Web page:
We Asked Candidates: Is Oregon Systemically Racist?

And will candidates for governor allow a public schoolteacher to say so?

SIGN UP: A Black Lives Matter mural in downtown Portland. (Brian Burk)

In the days leading to the confirmation of Ketanji Brown Jackson as the first Black woman to be appointed Supreme Court justice in U.S. history, spectators were treated to a distillation of what passes for civil discourse in this country.

Republicans, most notably Sen. Ted Cruz of Texas, teed up a political smear attempting to link Jackson to critical race theory, a high-level academic concept that is rarely if ever taught in elementary schools but that Republicans have been using as shorthand for anyone who acknowledges the racist systems that are part of the American story.

Republican-dominated legislatures across the country are passing laws banning the teaching of CRT. With Oregon looking at the real possibility of a Republican governor, we asked candidates a more basic question about our home state, systemic racism and whether teachers can discuss that legacy with their students.

WW asked: Do you believe racism is embedded in U.S. and Oregon legal systems and policies? Do you believe teachers should be allowed to say so in the classroom?


Tina Kotek (D)

I love being an Oregonian and an American. I think you can cherish the place you live while also recognizing when people have promoted (or still promote) things that hurt, demean or exclude other people. Our schools should teach the history of our country in an honest, factual way because learning from our past is how we form a more perfect union.

Tobias Read (D)

Our kids are capable of learning, and our teachers are capable of teaching a balanced and nuanced history of race in Oregon and the United States. Efforts to limit that history sell students short. We shouldn’t be afraid of taking on things that are true even if they make us uncomfortable.


Bridget Barton (R)

Even Joe Biden says that he doesn’t think America is a country of racists, but I have always been a supporter of equality and opportunity at all levels of our society. I was a young mom when I started my career advocating for better school options for Oregon parents. As a Republican outsider, I’m not afraid to call the teachers’ unions to the carpet for completely failing our kids by cramming divisive, unnecessary concepts like CRT down our kids’ throats instead of teaching them the basics of reading, math, science, history and, God forbid…civics. There will be no room in the school day for anything but academic essentials and excellence when I’m governor.

Christine Drazan (R)

It is wrong and dangerous to dismantle our institutions brick by brick to advance a political agenda. We have worked hard over many decades to expressly prohibit race-based discrimination, and we should continue to confront it in our society. While there are racists in America, America is not a systemically racist country.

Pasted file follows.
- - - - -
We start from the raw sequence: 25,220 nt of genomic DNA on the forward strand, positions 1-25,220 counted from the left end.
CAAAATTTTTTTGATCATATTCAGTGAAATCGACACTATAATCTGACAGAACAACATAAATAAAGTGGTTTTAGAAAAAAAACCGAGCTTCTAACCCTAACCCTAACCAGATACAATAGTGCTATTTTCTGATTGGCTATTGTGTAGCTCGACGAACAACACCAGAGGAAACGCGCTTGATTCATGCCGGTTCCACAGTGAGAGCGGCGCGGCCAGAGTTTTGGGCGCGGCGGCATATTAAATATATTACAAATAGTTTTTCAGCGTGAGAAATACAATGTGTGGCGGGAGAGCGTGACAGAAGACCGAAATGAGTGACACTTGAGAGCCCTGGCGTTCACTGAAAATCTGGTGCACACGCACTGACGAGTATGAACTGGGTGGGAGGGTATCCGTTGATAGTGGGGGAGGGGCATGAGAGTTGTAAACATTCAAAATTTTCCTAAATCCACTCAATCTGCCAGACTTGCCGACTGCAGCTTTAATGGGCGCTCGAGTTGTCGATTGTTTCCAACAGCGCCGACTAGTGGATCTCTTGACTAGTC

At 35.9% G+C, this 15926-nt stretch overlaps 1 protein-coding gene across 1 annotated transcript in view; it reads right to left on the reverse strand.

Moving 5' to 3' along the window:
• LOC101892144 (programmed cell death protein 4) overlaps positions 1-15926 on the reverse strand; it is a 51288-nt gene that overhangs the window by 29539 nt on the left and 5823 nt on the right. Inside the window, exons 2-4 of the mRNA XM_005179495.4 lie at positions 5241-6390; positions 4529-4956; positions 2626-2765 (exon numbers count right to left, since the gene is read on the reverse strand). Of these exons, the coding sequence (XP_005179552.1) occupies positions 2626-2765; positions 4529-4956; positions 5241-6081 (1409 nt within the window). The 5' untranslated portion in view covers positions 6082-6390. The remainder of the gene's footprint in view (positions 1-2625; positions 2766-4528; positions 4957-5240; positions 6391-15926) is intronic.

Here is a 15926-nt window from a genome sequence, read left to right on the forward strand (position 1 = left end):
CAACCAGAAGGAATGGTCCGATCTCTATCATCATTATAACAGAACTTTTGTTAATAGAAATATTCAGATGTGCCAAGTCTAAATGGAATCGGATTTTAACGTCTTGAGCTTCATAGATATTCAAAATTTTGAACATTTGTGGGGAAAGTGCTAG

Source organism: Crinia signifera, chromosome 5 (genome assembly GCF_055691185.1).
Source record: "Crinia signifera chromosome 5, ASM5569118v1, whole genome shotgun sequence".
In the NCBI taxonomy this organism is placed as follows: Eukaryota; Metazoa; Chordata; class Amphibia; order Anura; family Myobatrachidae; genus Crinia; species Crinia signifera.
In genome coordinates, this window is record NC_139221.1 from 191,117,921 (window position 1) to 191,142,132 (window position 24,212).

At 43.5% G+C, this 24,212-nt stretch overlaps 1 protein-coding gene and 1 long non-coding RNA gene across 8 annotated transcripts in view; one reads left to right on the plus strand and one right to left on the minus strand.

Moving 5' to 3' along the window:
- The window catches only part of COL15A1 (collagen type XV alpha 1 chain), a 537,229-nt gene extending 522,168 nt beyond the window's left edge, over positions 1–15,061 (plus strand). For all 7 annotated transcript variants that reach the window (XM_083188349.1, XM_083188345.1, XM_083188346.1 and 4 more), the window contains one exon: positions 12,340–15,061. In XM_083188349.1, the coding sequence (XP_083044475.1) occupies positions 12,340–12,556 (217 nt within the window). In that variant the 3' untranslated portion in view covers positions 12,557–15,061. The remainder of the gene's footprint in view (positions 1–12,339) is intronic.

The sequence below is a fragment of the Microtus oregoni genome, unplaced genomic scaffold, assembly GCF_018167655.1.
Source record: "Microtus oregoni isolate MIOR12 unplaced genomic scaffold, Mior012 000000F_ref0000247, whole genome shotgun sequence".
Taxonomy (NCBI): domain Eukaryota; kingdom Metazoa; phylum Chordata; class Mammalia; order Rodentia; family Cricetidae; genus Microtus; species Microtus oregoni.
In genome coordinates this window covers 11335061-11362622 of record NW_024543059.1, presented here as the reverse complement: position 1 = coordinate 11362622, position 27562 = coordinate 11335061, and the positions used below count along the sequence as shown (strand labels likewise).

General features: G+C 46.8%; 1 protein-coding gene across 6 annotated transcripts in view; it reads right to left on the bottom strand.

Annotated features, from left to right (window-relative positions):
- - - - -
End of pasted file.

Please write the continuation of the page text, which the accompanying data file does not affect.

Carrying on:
Our schools have an obligation to educate kids about the good, bad and ugly of American history, but political agendas have no place in the classroom. More to the point, students of color are being left behind by our current education system, which has failed to help them achieve at the same level as their peers. That’s the continuing injustice here.

Stan Pulliam (R)

We need a culture shift in focusing education on preparing students for the real world. If I were a 16-year-old aspiring carpenter who spent more time being taught that the color of my skin makes me a victimizer than how to use fractions to measure and cut a piece of crown molding, I’d be less than enthusiastic about school. Curriculum has become overwhelmed with indoctrination—at the expense of education and training—and that needs to stop.

Bob Tiernan (R)

Declined to elaborate.


Betsy Johnson (unaffiliated)

I’d like to give a better answer than the question. Racism is a reality of U.S. and Oregon history and still exists. Oregon’s original constitution banned Blacks from living in Oregon and limited the vote to only white males. We’ve made great progress since then, but must continue to dismantle racism. To do that, we must embrace teaching as an act of education, not as a means of political indoctrination. Schools should not shy away from teaching all of American and Oregon history—the good, the bad and the ugly. As governor, I will promote equal opportunity for all Oregonians.


Bud Pierce (R)

Willamette Week’s reporting has concrete impacts that change laws, force action from civic leaders, and drive compromised politicians from public office. Support WW's journalism today.